Obama’s record on for­eign pol­icy

The Church of England - - Comment - Paul Richard­son

Barack Obama is un­der crit­i­cism for his for­eign pol­icy. In Syria he sup­ported the over­throw of the As­sad regime but failed to give help to the mod­er­ate rebels, al­low­ing the ji­hadists to gain in­flu­ence. He drew a red line over chemical weapons but took no mil­i­tary ac­tion when it be­came clear As­sad had gassed his own people.

Amer­i­can troops have left Iraq and the coun­try is torn apart by con­flict. In Egypt Wash­ing­ton has lit­tle lever­age when it tries to get the mil­i­tary govern­ment to re­spect hu­man rights.

Ac­cord­ing to The Econ­o­mist there is wide sus­pi­cion in the Mid­dle East that the ‘lion has turned into a pussy cat’. Saudi Ara­bia and Is­rael both fear that the US will be un­able to stop Iran fi­nally ac­quir­ing a nu­clear ar­se­nal. Yet again the Mid­dle East peace process has stalled.

The list of fail­ures grows. Amer­i­can sanc­tions have failed to de­ter Putin in­ter­fer­ing in Ukraine. In Asia China’s claims in the East and South China seas are alarm­ing its neigh­bours. Ac­cord­ing to some eco­nomic in­di­ca­tors, China has now taken over a po­si­tion Amer­ica has oc­cu­pied since 1872 as the world’s largest econ­omy. Asian na­tions are con­clud­ing it is only a mat­ter of time be­fore China’s mil­i­tary might re­flects its eco­nomic power.

But it may be too soon to write off ei­ther Obama’s for­eign pol­icy or Amer­i­can dom­i­nance in the world. The Pres­i­dent has made mis­takes. He has not han­dled Syria well. Prob­a­bly the best so­lu­tion now is to try to patch up an agree­ment be­tween the mod­er­ate rebels and As­sad, even if this means As­sad stays.

Obama knows that fol­low­ing the Iraq War there is lit­tle ap­petite in Amer­ica for for­eign in­ter­ven­tion. Faced with Democrats who will not cut en­ti­tle­ments and Repub­li­cans who will not raise taxes the ad­min­is­tra­tion has been forced to re­duce de­fence spend­ing. When they look at what is hap­pen­ing in Ukraine, many Amer­i­cans won­der why it falls to them to act when Europe is un­will­ing to do its bit. Very few NATO mem­bers ful­fil their treaty obli­ga­tion to spend 2 per cent of GDP on de­fence.

One les­son of the Iraq war that seems to be­ing re­peated in Afghanistan is that it is eas­ier to win the war than win the peace. Na­tion-build­ing has not been a suc­cess in ei­ther Iraq or Libya. The ex­cep­tion is Kur­dis­tan where a flour­ish­ing semi-in­de­pen­dent state now ex­ists. Re­li­gious and tribal di­vi­sions and the ex­is­tence of ar­ti­fi­cial states cre­ated af­ter World War I are likely to make the Mid­dle East un­sta­ble for a long time to come. Obama’s cau­tion about get­ting too deeply in­volved is un­der­stand­able.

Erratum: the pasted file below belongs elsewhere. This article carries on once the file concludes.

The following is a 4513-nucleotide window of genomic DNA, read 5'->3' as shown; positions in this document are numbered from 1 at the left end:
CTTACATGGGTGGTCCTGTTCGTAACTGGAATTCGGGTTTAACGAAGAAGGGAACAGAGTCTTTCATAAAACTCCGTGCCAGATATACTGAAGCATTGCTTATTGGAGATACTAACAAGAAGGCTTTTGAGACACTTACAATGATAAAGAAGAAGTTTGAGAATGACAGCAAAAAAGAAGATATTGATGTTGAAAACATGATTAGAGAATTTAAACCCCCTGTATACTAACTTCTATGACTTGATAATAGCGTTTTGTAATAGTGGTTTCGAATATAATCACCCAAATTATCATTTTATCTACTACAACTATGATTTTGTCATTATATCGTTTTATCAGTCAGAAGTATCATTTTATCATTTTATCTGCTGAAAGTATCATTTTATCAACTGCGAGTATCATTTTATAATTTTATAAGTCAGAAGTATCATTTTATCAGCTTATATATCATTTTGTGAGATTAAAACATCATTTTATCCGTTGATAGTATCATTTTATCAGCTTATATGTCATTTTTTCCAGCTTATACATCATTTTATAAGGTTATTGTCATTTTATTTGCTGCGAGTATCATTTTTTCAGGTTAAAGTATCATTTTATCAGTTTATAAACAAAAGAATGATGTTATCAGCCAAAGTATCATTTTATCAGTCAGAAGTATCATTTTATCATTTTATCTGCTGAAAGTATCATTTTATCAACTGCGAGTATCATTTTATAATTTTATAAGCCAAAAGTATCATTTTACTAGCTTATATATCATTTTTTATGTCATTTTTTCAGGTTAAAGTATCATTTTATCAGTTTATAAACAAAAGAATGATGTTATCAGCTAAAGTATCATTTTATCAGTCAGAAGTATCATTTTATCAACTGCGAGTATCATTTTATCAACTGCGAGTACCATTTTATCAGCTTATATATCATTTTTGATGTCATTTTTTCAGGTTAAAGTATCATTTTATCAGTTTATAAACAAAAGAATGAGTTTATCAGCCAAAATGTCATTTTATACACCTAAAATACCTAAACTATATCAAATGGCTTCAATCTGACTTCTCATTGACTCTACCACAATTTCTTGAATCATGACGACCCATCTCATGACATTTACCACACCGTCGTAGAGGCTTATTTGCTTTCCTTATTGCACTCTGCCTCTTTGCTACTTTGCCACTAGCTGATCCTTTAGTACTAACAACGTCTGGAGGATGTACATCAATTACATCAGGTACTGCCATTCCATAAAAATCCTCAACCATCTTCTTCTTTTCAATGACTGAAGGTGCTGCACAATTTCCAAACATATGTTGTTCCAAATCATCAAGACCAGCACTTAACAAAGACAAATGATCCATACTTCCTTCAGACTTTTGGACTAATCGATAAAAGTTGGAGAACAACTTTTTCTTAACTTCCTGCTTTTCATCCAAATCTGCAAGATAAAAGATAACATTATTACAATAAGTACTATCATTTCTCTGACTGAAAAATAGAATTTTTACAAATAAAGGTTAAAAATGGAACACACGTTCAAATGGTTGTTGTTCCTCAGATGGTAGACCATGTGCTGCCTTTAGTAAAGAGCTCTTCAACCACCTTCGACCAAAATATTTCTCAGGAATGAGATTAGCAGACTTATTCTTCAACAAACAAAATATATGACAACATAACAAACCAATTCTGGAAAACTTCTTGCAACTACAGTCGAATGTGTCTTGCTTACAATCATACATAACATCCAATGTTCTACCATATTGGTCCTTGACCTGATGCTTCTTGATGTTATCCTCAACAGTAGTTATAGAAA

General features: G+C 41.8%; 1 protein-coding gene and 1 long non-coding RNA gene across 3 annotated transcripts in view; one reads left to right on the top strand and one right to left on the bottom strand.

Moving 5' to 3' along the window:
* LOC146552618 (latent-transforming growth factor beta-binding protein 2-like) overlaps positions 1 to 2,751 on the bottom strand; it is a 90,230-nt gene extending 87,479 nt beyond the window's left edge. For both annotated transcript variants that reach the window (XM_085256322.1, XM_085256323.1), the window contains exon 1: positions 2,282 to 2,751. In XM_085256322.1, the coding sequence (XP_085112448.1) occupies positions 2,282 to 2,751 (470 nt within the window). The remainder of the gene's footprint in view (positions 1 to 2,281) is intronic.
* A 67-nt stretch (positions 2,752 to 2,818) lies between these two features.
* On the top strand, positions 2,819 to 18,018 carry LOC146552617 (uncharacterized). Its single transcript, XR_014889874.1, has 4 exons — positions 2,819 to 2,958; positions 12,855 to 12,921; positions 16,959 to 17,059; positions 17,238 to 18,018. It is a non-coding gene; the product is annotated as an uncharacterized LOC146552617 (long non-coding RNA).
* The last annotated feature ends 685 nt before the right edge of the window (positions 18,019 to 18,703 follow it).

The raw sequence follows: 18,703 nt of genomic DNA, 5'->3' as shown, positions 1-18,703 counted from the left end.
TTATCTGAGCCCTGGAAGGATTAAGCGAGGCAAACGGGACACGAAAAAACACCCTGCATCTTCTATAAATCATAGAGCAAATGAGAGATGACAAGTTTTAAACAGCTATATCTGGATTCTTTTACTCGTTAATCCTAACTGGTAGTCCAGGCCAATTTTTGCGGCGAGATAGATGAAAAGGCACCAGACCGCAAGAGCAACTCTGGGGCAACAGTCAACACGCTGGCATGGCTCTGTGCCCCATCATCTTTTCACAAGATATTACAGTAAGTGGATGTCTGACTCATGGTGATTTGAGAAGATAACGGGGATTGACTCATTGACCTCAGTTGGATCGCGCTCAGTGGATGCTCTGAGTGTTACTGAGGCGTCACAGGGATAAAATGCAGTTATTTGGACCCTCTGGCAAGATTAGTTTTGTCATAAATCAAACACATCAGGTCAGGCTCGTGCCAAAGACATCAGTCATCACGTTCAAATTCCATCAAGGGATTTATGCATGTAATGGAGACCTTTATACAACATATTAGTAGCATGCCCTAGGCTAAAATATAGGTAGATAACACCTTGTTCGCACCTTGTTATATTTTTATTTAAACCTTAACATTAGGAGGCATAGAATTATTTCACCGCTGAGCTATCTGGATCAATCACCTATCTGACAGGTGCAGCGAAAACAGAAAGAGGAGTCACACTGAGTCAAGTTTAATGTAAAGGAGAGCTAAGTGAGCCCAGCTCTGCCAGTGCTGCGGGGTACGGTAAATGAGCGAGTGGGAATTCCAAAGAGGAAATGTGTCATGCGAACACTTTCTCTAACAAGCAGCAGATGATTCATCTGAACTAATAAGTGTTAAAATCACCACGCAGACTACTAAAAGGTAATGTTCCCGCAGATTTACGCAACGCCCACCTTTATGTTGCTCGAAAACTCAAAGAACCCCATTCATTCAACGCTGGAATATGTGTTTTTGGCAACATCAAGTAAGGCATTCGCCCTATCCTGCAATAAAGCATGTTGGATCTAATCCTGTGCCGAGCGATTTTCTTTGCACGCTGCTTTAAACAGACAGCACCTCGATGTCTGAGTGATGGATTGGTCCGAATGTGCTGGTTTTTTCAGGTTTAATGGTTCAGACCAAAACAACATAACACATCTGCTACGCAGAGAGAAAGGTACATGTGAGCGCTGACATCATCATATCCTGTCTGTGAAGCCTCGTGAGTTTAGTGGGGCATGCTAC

Iran re­mains a ma­jor prob­lem. Wash­ing­ton continues to in­sist no op­tion has been taken off the ta­ble but it is hard to see the US re­sort­ing to mil­i­tary ac­tion if the nu­clear talks fail. What Is­rael will do is an­other mat­ter.

While re­sist­ing mil­i­tary in­volve­ment, Obama has sought to build on Amer­ica’s great strength: its large num­ber of al­liances. As one ex­pert has pointed out, Amer­ica has some 60 al­lies while China has just North Korea. Amer­ica will re­main the world’s leading power as long as it can count on wide in­ter­na­tional sup­port. The rev­e­la­tions of Ed­ward Snow­den have cer­tainly an­gered many al­lies but Obama is find­ing ways to soothe re­la­tions.

At home the frack­ing revo­lu­tion has trans­formed the Amer­i­can econ­omy and given the coun­try a se­cure do­mes­tic source of en­ergy. What hap­pens in the Mid­dle East is now less cru­cial for Amer­ica al­though it re­mains of sig­nif­i­cance for the world econ­omy.

For­eign pol­icy ex­pert John Iken­berry has made a use­ful distinc­tion. Obama, he claims, is no in­ter­ven­tion­ist but he is an in­ter­na­tion­al­ist and cer­tainly not an iso­la­tion­ist. His in­ter­na­tion­al­ism can be seen in the way he tries to work with what Iken­berry terms ‘the wider spec­trum of part­ner­ships, in­sti­tu­tions, and diplo­matic en­gage­ments that make up the Amer­i­can-led or­der’.

There may be times when fail­ure to take mil­i­tary ac­tion un­der­mines con­fi­dence in Amer­i­can power (a point made by The Econ­o­mist but there may also be times when the wrong kind of mil­i­tary in­ter­ven­tion can erode in­ter­na­tion­al­ism (a point made by Iken­berry).

Iken­berry and other sup­port­ers of the Pres­i­dent are prob­a­bly right to ar­gue that Amer­ica’s im­age in the world has im­proved un­der Obama. What some see as weak­ness is the US learn­ing strate­gic lessons from the last decade and com­ing off its post-9/11 war foot­ing.

Obama’s hon­esty does not go down well with the pa­tri­otic Amer­i­can right but the rest of the world ap­proved when he was asked about Amer­i­can ex­cep­tion­al­ism and replied: “I guess ev­ery na­tion is ex­cep­tional in some way.”

He also shows hu­mil­ity. In his No­bel ac­cep­tance speech he re­marked that: “Amer­ica can­not in­sist that oth­ers fol­low the rules of the road if we refuse to fol­low them our­selves.”

Obama’s Pres­i­dency still has three years to run. Big chal­lenges lie ahead, no­tably Iran, Ukraine and the quar­rels in the China Seas. Iken­berry de­scribes his strat­egy as one of ‘prag­matic in­ter­na­tion­al­ism’. Given that Amer­ica’s power is re­duced even though it re­mains pre­dom­i­nant and its lead­er­ship is still re­quired, that is the right strat­egy. ‘Leading from be­hind’ is not a bad idea if Amer­ica can get oth­ers to move in the same di­rec­tion.

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